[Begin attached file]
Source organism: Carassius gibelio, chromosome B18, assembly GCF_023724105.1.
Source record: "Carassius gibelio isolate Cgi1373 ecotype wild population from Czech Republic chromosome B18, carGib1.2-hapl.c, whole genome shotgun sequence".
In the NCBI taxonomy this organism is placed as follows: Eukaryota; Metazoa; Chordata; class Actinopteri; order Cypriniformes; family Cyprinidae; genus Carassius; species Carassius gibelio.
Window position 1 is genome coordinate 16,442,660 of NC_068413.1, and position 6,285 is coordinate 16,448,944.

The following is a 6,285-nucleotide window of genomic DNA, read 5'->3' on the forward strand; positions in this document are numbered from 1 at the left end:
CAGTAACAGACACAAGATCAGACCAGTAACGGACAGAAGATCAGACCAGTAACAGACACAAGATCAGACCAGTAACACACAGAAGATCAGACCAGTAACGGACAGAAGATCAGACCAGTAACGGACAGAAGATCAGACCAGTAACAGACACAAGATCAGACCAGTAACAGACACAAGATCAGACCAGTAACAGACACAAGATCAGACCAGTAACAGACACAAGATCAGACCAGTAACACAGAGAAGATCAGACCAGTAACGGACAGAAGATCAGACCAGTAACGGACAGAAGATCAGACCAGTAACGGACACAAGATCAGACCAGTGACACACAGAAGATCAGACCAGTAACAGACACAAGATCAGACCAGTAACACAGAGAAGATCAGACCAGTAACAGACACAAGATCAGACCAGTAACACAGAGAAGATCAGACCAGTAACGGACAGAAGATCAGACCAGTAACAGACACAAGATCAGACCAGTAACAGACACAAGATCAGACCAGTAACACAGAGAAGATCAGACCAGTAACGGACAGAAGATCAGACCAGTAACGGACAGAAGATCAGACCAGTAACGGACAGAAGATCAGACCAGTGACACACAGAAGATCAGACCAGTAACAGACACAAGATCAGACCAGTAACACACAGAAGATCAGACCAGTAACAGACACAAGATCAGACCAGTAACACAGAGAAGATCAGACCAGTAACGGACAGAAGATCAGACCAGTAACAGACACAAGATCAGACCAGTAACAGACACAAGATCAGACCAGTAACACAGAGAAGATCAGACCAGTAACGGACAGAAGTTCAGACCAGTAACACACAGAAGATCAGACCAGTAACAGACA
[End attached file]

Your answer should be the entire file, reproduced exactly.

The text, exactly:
Source organism: Carassius gibelio, chromosome B18, assembly GCF_023724105.1.
Source record: "Carassius gibelio isolate Cgi1373 ecotype wild population from Czech Republic chromosome B18, carGib1.2-hapl.c, whole genome shotgun sequence".
In the NCBI taxonomy this organism is placed as follows: Eukaryota; Metazoa; Chordata; class Actinopteri; order Cypriniformes; family Cyprinidae; genus Carassius; species Carassius gibelio.
Window position 1 is genome coordinate 16,442,660 of NC_068413.1, and position 6,285 is coordinate 16,448,944.

The following is a 6,285-nucleotide window of genomic DNA, read 5'->3' on the forward strand; positions in this document are numbered from 1 at the left end:
CAGTAACAGACACAAGATCAGACCAGTAACGGACAGAAGATCAGACCAGTAACAGACACAAGATCAGACCAGTAACACACAGAAGATCAGACCAGTAACGGACAGAAGATCAGACCAGTAACGGACAGAAGATCAGACCAGTAACAGACACAAGATCAGACCAGTAACAGACACAAGATCAGACCAGTAACAGACACAAGATCAGACCAGTAACAGACACAAGATCAGACCAGTAACACAGAGAAGATCAGACCAGTAACGGACAGAAGATCAGACCAGTAACGGACAGAAGATCAGACCAGTAACGGACACAAGATCAGACCAGTGACACACAGAAGATCAGACCAGTAACAGACACAAGATCAGACCAGTAACACAGAGAAGATCAGACCAGTAACAGACACAAGATCAGACCAGTAACACAGAGAAGATCAGACCAGTAACGGACAGAAGATCAGACCAGTAACAGACACAAGATCAGACCAGTAACAGACACAAGATCAGACCAGTAACACAGAGAAGATCAGACCAGTAACGGACAGAAGATCAGACCAGTAACGGACAGAAGATCAGACCAGTAACGGACAGAAGATCAGACCAGTGACACACAGAAGATCAGACCAGTAACAGACACAAGATCAGACCAGTAACACACAGAAGATCAGACCAGTAACAGACACAAGATCAGACCAGTAACACAGAGAAGATCAGACCAGTAACGGACAGAAGATCAGACCAGTAACAGACACAAGATCAGACCAGTAACAGACACAAGATCAGACCAGTAACACAGAGAAGATCAGACCAGTAACGGACAGAAGTTCAGACCAGTAACACACAGAAGATCAGACCAGTAACAGACA